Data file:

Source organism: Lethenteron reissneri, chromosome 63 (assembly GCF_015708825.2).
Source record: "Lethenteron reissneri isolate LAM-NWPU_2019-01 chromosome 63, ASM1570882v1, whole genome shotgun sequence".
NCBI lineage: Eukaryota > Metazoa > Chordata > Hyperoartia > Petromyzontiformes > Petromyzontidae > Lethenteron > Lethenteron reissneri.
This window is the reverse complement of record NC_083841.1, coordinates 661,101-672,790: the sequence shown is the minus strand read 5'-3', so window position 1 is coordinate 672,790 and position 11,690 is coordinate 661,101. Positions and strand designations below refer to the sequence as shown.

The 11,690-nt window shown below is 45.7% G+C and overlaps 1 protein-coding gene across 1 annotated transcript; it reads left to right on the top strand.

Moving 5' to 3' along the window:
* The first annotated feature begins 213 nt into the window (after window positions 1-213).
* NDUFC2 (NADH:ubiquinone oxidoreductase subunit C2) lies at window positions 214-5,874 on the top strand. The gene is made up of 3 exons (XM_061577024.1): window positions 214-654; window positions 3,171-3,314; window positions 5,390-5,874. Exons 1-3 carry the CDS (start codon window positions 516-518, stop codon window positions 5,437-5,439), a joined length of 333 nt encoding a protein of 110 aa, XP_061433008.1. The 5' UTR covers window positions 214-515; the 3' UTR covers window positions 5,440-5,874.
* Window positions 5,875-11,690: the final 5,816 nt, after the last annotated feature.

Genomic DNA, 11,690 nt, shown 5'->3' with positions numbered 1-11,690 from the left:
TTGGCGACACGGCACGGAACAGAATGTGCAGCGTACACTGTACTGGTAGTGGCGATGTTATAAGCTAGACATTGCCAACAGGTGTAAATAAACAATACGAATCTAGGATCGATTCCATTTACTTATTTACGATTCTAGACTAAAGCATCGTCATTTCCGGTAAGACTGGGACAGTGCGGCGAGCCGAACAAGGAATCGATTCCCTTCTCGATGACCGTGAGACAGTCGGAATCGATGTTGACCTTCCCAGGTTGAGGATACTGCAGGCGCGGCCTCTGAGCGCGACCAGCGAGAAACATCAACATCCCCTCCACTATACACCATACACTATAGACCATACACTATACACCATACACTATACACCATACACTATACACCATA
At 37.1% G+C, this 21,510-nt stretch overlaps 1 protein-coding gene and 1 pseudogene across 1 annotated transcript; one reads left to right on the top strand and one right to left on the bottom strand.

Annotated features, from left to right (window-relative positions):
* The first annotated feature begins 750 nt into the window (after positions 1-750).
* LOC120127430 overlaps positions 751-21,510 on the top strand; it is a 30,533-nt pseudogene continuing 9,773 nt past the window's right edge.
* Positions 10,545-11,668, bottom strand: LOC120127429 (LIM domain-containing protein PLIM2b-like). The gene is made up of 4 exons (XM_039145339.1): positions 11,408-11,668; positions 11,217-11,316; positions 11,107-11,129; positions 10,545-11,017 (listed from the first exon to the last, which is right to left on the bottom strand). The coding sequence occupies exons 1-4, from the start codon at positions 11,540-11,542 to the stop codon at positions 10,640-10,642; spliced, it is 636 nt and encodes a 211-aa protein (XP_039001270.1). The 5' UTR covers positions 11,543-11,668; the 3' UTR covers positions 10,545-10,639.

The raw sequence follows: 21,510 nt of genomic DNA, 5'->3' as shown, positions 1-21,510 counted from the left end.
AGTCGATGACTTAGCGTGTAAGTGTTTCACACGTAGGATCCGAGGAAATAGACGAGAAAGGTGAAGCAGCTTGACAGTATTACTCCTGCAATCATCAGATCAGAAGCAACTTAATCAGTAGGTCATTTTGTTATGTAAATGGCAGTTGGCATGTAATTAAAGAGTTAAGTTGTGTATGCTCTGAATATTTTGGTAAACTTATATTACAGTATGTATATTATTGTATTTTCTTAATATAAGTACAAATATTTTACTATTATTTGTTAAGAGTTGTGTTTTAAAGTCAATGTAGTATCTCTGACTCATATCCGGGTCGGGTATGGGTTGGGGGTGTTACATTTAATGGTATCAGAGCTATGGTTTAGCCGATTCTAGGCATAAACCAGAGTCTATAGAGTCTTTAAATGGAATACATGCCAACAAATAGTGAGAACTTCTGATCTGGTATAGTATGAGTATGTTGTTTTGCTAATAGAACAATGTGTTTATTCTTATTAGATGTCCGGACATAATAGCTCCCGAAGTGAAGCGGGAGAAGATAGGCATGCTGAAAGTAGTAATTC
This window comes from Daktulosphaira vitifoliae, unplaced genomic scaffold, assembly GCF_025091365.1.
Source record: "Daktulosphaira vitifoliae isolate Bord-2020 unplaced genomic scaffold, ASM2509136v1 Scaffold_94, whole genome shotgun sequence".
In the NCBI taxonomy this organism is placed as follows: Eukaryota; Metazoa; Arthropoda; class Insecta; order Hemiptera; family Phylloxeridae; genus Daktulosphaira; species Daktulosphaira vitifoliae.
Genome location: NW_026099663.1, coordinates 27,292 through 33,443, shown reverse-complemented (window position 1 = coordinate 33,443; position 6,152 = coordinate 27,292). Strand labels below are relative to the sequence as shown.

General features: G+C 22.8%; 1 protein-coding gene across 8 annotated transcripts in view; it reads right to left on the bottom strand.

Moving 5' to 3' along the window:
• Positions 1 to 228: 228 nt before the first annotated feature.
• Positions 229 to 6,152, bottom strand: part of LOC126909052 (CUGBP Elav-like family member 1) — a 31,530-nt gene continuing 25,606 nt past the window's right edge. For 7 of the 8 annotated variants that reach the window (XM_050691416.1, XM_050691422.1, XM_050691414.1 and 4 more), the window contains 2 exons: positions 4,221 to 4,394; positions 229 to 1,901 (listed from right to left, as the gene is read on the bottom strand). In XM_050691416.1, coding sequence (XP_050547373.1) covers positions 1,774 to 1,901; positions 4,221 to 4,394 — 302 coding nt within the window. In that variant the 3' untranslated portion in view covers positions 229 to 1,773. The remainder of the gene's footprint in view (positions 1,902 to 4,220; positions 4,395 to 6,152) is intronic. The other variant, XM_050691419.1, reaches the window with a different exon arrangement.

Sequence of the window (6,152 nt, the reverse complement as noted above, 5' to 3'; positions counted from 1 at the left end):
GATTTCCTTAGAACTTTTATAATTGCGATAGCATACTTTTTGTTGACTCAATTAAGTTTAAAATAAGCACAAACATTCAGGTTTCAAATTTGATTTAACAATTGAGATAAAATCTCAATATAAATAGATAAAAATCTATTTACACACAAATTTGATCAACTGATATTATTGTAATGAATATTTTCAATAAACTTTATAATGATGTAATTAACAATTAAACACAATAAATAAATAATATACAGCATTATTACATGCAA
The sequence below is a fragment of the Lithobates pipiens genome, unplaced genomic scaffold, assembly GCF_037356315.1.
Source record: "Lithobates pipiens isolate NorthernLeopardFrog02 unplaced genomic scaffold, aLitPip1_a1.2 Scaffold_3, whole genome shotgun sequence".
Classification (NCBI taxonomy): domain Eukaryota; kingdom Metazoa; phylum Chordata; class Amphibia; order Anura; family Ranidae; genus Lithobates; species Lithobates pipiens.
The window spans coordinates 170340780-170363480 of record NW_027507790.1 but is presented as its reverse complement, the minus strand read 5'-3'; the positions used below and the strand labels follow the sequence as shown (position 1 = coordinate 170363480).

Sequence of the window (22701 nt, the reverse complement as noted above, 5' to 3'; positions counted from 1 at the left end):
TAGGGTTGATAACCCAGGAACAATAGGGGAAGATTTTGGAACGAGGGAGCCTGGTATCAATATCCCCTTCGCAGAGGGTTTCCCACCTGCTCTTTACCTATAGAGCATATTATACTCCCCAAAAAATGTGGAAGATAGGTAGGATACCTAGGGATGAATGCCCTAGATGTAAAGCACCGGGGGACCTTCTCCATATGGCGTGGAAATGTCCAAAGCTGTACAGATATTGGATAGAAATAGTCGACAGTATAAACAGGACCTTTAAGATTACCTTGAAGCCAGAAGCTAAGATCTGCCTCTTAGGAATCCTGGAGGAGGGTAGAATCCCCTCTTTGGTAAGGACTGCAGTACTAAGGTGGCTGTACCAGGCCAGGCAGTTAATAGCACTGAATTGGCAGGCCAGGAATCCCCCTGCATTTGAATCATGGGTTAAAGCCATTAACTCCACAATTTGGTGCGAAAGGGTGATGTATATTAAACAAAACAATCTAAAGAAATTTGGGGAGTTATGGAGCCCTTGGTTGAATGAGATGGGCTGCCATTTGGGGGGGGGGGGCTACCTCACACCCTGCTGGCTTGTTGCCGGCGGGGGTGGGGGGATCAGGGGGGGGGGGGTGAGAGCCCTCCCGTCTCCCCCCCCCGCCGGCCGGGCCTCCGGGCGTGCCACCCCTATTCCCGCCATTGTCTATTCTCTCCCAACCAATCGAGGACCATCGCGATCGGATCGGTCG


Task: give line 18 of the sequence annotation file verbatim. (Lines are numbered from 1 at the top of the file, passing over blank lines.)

AGTCGATGACTTAGCGTGTAAGTGTTTCACACGTAGGATCCGAGGAAATAGACGAGAAAGGTGAAGCAGCTTGACAGTATTACTCCTGCAATCATCAGATCAGAAGCAACTTAATCAGTAGGTCATTTTGTTATGTAAATGGCAGTTGGCATGTAATTAAAGAGTTAAGTTGTGTATGCTCTGAATATTTTGGTAAACTTATATTACAGTATGTATATTATTGTATTTTCTTAATATAAGTACAAATATTTTACTATTATTTGTTAAGAGTTGTGTTTTAAAGTCAATGTAGTATCTCTGACTCATATCCGGGTCGGGTATGGGTTGGGGGTGTTACATTTAATGGTATCAGAGCTATGGTTTAGCCGATTCTAGGCATAAACCAGAGTCTATAGAGTCTTTAAATGGAATACATGCCAACAAATAGTGAGAACTTCTGATCTGGTATAGTATGAGTATGTTGTTTTGCTAATAGAACAATGTGTTTATTCTTATTAGATGTCCGGACATAATAGCTCCCGAAGTGAAGCGGGAGAAGATAGGCATGCTGAAAGTAGTAATTC